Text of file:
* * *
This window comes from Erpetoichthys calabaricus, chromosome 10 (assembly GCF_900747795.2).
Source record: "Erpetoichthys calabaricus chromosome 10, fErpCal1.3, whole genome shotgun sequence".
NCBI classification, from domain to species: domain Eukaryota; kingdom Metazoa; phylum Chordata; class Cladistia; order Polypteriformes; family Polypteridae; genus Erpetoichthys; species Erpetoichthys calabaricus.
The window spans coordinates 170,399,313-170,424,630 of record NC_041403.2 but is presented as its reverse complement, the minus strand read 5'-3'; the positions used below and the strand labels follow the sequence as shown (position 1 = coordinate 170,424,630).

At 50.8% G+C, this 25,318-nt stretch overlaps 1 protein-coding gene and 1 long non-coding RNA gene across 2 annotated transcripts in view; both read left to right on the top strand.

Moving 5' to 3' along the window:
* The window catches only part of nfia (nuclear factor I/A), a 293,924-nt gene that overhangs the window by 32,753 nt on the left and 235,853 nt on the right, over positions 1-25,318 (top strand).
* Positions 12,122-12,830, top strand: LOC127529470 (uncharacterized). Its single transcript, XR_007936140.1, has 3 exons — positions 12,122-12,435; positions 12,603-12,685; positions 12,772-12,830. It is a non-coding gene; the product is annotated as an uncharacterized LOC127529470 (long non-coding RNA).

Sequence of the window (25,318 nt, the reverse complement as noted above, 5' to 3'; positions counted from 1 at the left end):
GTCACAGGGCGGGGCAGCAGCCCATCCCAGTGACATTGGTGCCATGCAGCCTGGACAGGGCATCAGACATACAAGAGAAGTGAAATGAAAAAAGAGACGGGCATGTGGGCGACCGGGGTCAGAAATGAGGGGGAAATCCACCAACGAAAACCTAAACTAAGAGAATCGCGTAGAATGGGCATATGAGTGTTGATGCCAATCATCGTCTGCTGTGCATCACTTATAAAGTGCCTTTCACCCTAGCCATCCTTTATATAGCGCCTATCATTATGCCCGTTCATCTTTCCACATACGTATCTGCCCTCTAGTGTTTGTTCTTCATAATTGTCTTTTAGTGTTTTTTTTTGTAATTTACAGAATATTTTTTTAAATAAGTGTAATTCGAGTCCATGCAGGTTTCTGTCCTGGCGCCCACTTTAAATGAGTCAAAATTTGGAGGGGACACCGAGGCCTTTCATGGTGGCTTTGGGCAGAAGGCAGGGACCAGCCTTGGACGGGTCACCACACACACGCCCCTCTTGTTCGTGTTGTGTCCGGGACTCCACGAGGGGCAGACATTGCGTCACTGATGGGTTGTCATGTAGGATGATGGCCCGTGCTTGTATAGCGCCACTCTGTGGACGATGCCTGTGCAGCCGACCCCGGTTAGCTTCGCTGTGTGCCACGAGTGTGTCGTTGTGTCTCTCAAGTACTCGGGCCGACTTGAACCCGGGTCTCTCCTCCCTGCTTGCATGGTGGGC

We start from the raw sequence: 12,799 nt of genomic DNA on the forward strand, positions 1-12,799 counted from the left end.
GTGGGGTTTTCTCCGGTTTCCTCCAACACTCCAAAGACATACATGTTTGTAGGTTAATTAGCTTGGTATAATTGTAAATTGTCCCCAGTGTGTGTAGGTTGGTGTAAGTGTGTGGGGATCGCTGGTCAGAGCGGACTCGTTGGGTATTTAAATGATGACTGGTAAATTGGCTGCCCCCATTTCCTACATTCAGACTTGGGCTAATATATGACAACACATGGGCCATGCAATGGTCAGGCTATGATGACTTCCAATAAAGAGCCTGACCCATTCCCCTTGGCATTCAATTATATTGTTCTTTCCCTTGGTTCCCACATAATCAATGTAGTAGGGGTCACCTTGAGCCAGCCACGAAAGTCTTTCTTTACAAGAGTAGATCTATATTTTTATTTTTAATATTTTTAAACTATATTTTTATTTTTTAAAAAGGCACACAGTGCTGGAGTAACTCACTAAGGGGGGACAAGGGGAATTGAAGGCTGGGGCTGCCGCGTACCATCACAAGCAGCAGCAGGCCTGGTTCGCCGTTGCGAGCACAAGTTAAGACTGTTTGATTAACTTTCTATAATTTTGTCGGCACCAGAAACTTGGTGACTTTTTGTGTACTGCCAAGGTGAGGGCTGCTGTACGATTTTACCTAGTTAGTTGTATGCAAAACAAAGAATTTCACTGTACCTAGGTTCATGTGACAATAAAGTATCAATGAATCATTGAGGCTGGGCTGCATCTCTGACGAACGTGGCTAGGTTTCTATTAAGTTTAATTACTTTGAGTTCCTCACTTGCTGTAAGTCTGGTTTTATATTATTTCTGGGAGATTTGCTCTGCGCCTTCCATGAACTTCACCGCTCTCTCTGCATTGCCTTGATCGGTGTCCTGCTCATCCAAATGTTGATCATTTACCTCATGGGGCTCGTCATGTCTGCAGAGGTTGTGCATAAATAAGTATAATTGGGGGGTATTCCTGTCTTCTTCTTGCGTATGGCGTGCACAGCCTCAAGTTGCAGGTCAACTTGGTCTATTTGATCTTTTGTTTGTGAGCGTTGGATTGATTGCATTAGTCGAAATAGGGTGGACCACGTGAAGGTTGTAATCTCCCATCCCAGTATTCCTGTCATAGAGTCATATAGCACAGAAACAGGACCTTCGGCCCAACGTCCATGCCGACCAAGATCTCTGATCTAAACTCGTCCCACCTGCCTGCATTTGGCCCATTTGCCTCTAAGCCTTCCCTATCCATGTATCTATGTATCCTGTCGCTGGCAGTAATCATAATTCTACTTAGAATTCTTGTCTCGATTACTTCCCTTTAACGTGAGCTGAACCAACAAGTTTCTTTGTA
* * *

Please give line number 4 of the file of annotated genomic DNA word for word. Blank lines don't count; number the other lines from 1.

The window spans coordinates 170,399,313-170,424,630 of record NC_041403.2 but is presented as its reverse complement, the minus strand read 5'-3'; the positions used below and the strand labels follow the sequence as shown (position 1 = coordinate 170,424,630).